Cambridge University. 2022. Algae-powered computing: scientists create reliable and renewable biological photovoltaic cell. Press Release. Retrieved from

Bombelli, P et al. “Powering a Microprocessor by Photosynthesis”, Energy & Environmental Science, May 2022. DOI: 10.1039/D2EE00233G

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Robert Murray-Smith. 2014. The Birth of a New Type of Solar Cell Video. Retrieved from

  • 1:54–3:45: Mix Formic acid and Zinc Oxide to produce Zinc Formate (ZnO4-C2H2); recrystallise; dissolve the Zinc Formate in distilled water and add Thiourea (SC(NH2)2) in a 2:1 molar ratio; and recrystallise to recover the Bisthiourea Zinc Formate (BTZF, Zn(HCOO)2-CS(NH2)2)
  • 4:09–5:23]: Instead of doing the final recrystallisation in deionised water, add the Lacey Plating Solution ([[|US Patent No. US7235165B2, an aqueous solution of oxalic acid, trisodium phosphate and ammonium sulfate) to the mixture instead, which results in a white cloudy liquid. Let the larger Zinc Sulfide (ZnS) crystals settle, and save the resulting clarified liquid, which contains ZnS nanoparticles (whose presence can be verified by shining a laser through the fluid, aka the Tyndall-effect)
  • 5:55–6:37: Demonstration of the trace of a green laser appearing bright at first, fading out after a second or so (due to the ZnS nanoparticles being reduced back to Zn+2 ions, which then go back into solution), and reappearing shortly thereafter (due to this ionising process being reversible / an equilibrium process)
  • 6:58–10:22: Overview of its relationship to Metal-Insulator-Metal (MIM) diodes, and the latter's (really) high-frequency switching abilities to 'rectify' incoming light (i.e. to treat light as a wave rather than a particle impinging upon the surface of a material)
  • 10:22–10:45: On the characterisation of MIM diodes in terms of the work functions of the two metals and the electron affinity and band-gap of the insulator, and the selection of Cu, Al and ZnS in this case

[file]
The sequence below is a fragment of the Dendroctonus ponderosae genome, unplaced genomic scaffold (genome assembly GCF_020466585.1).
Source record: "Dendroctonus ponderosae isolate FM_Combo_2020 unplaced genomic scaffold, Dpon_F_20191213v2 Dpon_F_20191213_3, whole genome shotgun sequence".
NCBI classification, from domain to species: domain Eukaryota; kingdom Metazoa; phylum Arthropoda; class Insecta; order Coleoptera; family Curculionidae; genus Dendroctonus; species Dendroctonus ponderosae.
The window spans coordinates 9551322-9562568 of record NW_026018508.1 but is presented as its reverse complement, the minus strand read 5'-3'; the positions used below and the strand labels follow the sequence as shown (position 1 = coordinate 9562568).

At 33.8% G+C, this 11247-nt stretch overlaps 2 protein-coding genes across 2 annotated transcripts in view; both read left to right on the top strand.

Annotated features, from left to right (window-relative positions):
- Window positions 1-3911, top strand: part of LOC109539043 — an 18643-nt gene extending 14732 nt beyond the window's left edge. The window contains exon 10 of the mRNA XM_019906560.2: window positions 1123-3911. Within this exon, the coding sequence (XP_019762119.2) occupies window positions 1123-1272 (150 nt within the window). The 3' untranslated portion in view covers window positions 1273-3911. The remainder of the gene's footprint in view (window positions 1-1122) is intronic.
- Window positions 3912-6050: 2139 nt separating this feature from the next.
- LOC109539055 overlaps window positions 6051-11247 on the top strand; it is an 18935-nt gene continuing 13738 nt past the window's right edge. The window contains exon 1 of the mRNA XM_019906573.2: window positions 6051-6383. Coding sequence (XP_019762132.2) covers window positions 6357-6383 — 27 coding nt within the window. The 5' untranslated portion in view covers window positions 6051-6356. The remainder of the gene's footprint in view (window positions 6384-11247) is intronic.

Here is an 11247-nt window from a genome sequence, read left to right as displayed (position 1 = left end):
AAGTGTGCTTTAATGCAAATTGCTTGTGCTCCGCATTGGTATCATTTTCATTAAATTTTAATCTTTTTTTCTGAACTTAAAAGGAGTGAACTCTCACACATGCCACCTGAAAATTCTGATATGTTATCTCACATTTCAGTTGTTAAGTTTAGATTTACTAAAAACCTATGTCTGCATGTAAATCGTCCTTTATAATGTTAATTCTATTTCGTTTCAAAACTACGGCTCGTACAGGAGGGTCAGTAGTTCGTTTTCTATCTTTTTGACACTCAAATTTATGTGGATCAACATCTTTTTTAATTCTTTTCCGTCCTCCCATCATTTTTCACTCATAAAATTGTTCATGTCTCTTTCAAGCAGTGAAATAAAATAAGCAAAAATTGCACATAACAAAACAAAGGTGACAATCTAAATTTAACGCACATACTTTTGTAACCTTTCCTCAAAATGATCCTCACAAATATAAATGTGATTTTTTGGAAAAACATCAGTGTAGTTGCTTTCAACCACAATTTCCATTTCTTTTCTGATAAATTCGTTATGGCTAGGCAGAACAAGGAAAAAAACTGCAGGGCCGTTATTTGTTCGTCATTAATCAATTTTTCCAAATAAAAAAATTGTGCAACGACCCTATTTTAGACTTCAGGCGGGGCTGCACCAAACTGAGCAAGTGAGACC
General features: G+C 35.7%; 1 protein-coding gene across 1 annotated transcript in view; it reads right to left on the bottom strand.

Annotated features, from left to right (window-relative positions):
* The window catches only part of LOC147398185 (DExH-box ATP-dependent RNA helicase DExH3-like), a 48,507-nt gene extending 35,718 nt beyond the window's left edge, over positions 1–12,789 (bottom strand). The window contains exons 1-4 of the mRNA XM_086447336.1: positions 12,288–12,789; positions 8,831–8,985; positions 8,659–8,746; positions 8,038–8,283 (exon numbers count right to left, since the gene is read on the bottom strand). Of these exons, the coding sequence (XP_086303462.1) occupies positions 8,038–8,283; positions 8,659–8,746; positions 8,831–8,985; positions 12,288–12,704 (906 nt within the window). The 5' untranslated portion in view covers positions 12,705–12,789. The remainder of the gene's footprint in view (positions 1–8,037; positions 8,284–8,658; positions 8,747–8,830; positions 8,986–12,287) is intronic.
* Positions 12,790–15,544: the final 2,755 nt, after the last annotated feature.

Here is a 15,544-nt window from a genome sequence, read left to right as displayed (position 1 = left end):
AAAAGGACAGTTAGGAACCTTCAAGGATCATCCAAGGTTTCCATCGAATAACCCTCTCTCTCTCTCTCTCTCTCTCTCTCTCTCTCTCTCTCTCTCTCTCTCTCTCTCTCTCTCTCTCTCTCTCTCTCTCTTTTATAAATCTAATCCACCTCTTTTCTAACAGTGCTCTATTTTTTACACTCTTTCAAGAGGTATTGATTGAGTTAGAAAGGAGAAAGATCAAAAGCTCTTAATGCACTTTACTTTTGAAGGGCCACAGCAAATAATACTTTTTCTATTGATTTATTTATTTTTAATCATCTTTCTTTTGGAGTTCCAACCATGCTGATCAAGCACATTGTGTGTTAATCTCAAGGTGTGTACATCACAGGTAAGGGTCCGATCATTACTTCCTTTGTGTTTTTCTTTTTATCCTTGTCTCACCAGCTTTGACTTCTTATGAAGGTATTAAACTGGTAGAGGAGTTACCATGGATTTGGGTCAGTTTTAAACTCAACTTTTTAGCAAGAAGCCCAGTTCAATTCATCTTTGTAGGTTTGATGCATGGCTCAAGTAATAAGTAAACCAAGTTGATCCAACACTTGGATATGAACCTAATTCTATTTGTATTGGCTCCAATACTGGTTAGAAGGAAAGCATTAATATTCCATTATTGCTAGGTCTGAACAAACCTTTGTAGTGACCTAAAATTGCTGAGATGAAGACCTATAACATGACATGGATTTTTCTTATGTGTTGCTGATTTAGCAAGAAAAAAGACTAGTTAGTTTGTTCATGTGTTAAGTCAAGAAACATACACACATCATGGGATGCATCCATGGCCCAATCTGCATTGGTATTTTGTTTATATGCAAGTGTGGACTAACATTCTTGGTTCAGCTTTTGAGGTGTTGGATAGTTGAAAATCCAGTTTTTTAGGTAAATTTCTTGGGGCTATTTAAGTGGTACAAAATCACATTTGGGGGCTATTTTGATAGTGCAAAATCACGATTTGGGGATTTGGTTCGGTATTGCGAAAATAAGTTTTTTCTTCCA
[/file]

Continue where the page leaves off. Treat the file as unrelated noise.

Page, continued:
• 10:45–: On how a Cu – Al on insulator – Cu strip cell (with various combinations of fluids between the Al and the insulator) can produce 20–40uA for several hours

Robert Murray-Smith. 2014. Graphene Transparent, Flexible Brand New Solar Cell. Video. Retrieved from

In this video, an alternative to the traditional 'flat-plate current collector – thin-layer photo-active material – transparent conductive layer' sandwich is presented. Specifically, strips of disparate metal are mounted at opposing sides of a clear plastic sheet (to function as the collectors, with the use of Cu and Al to provide directionality), and a 95% photo-active material / 5% graphene (1g/L) / nano-fibrous cellulose (5g/L as a binder) is painted on to the plastic; this mixture was subsequently described as 5mL of the ZnS nanoparticle solution added to 100mL of nano-fibrous cellulose suspension (at a concentration of 5g/L) and 100mL of graphene suspension (at a concentration of 1g/L).

When exposed to (ambient) fluorescent lighting, it produced no noticeable current; outdoors in the shade, an approx. 25cm2 cell produced ~5uA, which went up to ~9uA in the direct sun.

Although follow-up questions included how would this perform as a 3D cell (given that the conductors are provided by the graphene, which permeate the paste), given the very small amounts of current produced, one has to wonder if its efficiency can be increased to a usable level.

Robert Murray-Smith. 2014. The Effect of Some Dopants on the New Type of Solar Cell. Video. Retrieved from

In this final video in the series, the flexible panel described above is reproduced (this time on paper) and compared with similar cells made with 0.3% dopants of Cu and Mn. Indoors, under (ambient) fluorescent lighting, control produced 0uA. A few square centimetres of activate material doped with Cu produced ~0.2uA, with the Mn-doped cell producing 1.3uA.

  • Last modified: 2022-05-28 21:36
  • by Peter